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Eec Preferences On Agricultural Products

Volume 414: debated on Wednesday 29 October 1980

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2.48 p.m.

My Lords, I beg leave to ask the Question which stands in my name on the Order Paper.

The Question was as follows:

To ask Her Majesty's Government whether they will undertake to press in the Council of Ministers for wider agricultural product coverage in the EEC's Generalised Scheme of Tariff Preferences in 1981 than that currently proposed by the Commission.

My Lords, Her Majesty's Government consider that the Commission proposals for improvements in the agricultural sector of the Generalised Scheme of Preferences do not go far enough. In the current round of negotiations at working level in Brussels, we, in common with Germany and the Netherlands, have submitted proposals for further concessions, aimed in particular at benefiting the poorest and least developed countries.

My Lords, in welcoming very much my noble friend's reply, may I ask him to confirm that the Commission intends that no agricultural product included in the proposed GSP product list will be dropped in the five-year period, 1981 to 1985? Will my noble friend press for an assurance that during that comparatively long period products can be added to the list? I have in mind those from the least developed countries in particular; for example, Pakistan rice. Will my noble friend also press for an assurance that the common interests of the least developed countries and the consumers in the Community will be fully taken into account, in the light of what Commissioner Haferkamp has described as this very complex and delicate balancing exercise?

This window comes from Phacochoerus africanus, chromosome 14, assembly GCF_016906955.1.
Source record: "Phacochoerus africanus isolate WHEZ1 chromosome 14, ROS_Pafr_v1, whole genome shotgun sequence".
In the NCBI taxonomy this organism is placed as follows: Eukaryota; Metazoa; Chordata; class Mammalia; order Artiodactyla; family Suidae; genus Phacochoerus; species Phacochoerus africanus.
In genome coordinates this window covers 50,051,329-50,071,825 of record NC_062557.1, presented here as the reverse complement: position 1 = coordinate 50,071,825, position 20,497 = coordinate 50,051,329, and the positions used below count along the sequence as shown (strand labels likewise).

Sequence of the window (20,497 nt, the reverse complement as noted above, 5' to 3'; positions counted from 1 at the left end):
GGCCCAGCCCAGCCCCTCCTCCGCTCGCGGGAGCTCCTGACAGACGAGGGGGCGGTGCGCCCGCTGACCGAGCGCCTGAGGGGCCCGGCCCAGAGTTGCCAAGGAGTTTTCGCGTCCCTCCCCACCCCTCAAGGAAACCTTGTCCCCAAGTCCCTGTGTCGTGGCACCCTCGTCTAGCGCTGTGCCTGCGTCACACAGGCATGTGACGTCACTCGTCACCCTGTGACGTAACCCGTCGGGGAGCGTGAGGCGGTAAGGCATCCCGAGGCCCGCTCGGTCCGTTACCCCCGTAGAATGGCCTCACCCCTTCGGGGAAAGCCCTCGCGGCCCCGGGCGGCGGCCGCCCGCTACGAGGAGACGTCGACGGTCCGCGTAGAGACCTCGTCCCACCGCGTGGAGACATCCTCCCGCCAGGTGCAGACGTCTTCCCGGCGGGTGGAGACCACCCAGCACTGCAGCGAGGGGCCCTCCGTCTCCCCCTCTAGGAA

It is indeed a complex and delicate exercise, my Lords, and, if I may say so, that was a rather complex supplementary; but I can give my noble friend the assurances for which he asks.

My Lords, may I ask the noble Lord whether the Government consider that it would be desirable eventually to introduce a system of complete graduation from the scheme for very competitive countries in particular products, which, on the whole, was the view taken by your Lordships' subcommittee which studied this question?

My Lords, did not fully grasp the gist of the noble Lord's supplementary question, but certainly the position needs to be kept under continuous review and the problems arising from competitive countries, as the noble Lord put it, is certainly one that we need to look into.

My Lords, is it the Government's view that the Commission's GSP proposals for 1981 for industrial products would be more or less than those in the present scheme?

My Lords, the effect of the proposals would be to tighten up the scheme against the better off and more competitive beneficiary countries, but, overall, a new scheme would be more liberal.